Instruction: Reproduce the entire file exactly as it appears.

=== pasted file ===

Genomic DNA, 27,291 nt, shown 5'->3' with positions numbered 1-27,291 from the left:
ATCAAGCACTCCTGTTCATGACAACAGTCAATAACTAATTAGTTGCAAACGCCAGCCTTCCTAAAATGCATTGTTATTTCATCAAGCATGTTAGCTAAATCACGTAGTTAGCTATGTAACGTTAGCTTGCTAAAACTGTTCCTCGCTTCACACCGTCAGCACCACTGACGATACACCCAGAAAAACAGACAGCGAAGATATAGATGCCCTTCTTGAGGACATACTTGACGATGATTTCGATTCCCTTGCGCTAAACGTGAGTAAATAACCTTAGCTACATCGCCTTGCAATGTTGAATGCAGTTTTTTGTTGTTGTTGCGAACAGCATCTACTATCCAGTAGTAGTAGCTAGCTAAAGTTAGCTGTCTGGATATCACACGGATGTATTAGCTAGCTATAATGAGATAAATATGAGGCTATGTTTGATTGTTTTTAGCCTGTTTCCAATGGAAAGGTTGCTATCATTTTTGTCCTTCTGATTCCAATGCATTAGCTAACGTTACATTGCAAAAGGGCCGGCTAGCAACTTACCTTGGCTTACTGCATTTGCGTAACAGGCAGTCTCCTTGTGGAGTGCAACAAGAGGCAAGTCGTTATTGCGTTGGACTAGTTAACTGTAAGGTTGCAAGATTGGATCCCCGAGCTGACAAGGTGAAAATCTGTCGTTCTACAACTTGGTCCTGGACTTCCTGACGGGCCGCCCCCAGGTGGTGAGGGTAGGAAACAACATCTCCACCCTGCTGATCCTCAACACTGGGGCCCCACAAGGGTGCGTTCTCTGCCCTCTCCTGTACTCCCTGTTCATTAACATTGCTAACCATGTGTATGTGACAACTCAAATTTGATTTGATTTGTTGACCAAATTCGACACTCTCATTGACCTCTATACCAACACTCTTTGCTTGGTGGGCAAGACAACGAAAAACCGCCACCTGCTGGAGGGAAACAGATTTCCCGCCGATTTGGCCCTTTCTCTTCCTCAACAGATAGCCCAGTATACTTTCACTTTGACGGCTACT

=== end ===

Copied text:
Genomic DNA, 27,291 nt, shown 5'->3' with positions numbered 1-27,291 from the left:
ATCAAGCACTCCTGTTCATGACAACAGTCAATAACTAATTAGTTGCAAACGCCAGCCTTCCTAAAATGCATTGTTATTTCATCAAGCATGTTAGCTAAATCACGTAGTTAGCTATGTAACGTTAGCTTGCTAAAACTGTTCCTCGCTTCACACCGTCAGCACCACTGACGATACACCCAGAAAAACAGACAGCGAAGATATAGATGCCCTTCTTGAGGACATACTTGACGATGATTTCGATTCCCTTGCGCTAAACGTGAGTAAATAACCTTAGCTACATCGCCTTGCAATGTTGAATGCAGTTTTTTGTTGTTGTTGCGAACAGCATCTACTATCCAGTAGTAGTAGCTAGCTAAAGTTAGCTGTCTGGATATCACACGGATGTATTAGCTAGCTATAATGAGATAAATATGAGGCTATGTTTGATTGTTTTTAGCCTGTTTCCAATGGAAAGGTTGCTATCATTTTTGTCCTTCTGATTCCAATGCATTAGCTAACGTTACATTGCAAAAGGGCCGGCTAGCAACTTACCTTGGCTTACTGCATTTGCGTAACAGGCAGTCTCCTTGTGGAGTGCAACAAGAGGCAAGTCGTTATTGCGTTGGACTAGTTAACTGTAAGGTTGCAAGATTGGATCCCCGAGCTGACAAGGTGAAAATCTGTCGTTCTACAACTTGGTCCTGGACTTCCTGACGGGCCGCCCCCAGGTGGTGAGGGTAGGAAACAACATCTCCACCCTGCTGATCCTCAACACTGGGGCCCCACAAGGGTGCGTTCTCTGCCCTCTCCTGTACTCCCTGTTCATTAACATTGCTAACCATGTGTATGTGACAACTCAAATTTGATTTGATTTGTTGACCAAATTCGACACTCTCATTGACCTCTATACCAACACTCTTTGCTTGGTGGGCAAGACAACGAAAAACCGCCACCTGCTGGAGGGAAACAGATTTCCCGCCGATTTGGCCCTTTCTCTTCCTCAACAGATAGCCCAGTATACTTTCACTTTGACGGCTACT